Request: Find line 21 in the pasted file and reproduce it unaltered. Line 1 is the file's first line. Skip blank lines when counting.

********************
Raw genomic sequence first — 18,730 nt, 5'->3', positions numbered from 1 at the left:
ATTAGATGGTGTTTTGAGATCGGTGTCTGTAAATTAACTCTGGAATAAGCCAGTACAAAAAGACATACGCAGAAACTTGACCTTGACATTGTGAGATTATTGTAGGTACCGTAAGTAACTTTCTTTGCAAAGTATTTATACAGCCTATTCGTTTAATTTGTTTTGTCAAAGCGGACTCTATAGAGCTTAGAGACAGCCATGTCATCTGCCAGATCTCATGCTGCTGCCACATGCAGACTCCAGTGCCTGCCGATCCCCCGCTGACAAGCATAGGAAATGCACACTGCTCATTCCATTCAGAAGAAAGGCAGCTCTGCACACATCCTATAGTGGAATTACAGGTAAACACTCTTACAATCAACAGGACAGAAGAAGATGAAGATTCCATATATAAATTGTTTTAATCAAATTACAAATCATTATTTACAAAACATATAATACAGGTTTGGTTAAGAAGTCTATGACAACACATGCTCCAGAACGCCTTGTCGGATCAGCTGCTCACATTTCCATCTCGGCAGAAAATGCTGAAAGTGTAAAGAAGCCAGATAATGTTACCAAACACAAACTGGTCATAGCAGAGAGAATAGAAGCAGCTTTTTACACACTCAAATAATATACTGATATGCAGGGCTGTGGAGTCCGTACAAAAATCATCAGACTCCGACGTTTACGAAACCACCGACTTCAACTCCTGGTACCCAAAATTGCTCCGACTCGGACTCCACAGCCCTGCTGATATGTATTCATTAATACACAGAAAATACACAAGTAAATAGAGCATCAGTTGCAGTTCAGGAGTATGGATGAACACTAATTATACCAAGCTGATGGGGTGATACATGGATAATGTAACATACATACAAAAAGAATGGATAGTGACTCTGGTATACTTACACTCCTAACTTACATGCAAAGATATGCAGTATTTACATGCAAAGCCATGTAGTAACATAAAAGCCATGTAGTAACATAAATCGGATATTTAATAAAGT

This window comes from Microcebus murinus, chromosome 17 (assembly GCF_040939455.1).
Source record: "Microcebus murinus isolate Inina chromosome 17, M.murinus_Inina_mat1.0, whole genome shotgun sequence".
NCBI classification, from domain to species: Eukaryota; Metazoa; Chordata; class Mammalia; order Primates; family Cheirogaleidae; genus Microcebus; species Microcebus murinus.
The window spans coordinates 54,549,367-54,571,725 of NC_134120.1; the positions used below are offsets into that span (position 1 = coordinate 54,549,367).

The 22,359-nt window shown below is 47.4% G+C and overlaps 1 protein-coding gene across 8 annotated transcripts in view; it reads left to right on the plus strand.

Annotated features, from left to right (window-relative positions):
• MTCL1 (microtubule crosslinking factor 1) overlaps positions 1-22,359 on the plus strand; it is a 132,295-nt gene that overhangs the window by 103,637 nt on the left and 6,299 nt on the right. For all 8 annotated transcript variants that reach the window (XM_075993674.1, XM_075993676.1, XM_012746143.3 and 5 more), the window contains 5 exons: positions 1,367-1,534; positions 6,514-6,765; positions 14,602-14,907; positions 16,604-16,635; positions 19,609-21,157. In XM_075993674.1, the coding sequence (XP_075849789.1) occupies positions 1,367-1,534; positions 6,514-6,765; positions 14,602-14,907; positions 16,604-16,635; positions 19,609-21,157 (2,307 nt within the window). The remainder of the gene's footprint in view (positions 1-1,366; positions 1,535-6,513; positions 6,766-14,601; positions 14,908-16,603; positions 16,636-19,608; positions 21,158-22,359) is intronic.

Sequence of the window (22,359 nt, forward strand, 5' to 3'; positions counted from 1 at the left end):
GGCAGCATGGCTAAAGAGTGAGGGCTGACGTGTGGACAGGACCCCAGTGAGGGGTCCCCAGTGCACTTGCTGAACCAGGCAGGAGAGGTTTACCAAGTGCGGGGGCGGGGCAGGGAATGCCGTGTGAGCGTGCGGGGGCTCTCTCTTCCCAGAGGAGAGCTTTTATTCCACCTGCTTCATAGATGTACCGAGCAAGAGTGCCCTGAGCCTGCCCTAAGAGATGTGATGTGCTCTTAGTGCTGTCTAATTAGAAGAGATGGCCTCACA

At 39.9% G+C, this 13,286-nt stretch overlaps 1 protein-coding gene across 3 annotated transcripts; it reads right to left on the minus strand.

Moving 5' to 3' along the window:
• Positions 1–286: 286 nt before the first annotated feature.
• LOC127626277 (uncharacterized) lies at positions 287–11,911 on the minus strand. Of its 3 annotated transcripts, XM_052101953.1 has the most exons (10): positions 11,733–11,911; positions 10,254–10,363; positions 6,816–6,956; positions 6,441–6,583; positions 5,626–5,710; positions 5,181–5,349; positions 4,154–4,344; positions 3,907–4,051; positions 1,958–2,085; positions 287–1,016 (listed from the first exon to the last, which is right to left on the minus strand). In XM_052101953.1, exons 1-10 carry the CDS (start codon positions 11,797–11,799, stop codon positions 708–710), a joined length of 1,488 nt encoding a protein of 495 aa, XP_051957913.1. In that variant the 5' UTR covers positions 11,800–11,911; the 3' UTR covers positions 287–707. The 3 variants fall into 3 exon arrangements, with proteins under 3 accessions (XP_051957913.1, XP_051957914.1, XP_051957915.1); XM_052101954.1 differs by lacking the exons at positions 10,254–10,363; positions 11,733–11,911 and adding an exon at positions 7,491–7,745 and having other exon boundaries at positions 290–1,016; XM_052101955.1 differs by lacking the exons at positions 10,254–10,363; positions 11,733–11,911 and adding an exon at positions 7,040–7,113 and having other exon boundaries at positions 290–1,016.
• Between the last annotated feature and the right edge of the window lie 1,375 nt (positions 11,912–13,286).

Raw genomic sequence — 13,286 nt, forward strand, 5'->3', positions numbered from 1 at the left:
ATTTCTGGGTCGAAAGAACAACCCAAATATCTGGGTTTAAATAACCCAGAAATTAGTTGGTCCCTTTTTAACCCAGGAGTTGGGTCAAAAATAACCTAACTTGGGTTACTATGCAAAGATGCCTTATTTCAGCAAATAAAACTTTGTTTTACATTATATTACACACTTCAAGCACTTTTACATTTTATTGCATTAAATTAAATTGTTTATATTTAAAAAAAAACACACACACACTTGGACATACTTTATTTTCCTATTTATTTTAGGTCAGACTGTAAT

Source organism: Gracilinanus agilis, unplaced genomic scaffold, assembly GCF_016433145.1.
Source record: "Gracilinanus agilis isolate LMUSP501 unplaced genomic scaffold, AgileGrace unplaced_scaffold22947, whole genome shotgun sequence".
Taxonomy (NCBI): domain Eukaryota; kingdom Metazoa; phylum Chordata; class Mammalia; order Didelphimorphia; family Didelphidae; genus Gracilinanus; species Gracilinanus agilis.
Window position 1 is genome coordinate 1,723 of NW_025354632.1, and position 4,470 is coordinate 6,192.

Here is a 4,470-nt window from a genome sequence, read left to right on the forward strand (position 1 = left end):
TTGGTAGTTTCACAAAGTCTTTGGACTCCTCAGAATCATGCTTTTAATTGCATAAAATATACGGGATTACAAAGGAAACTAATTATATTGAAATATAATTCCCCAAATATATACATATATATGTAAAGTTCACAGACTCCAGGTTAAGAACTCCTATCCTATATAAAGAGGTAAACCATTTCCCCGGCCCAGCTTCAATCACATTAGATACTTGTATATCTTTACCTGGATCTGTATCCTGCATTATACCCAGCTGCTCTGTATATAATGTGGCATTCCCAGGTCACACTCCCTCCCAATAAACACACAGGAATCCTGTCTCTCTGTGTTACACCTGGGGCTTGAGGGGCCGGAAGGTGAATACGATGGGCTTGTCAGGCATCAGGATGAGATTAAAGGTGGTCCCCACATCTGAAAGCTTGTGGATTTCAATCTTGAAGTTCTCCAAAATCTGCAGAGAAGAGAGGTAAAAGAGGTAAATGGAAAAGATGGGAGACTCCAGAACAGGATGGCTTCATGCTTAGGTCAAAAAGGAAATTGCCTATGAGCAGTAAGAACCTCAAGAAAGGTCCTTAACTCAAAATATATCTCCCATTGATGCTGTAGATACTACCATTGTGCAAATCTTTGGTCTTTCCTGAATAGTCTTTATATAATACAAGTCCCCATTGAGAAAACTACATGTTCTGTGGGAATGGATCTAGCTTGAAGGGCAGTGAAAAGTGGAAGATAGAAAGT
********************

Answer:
Taxonomy (NCBI): domain Eukaryota; kingdom Metazoa; phylum Chordata; class Mammalia; order Didelphimorphia; family Didelphidae; genus Gracilinanus; species Gracilinanus agilis.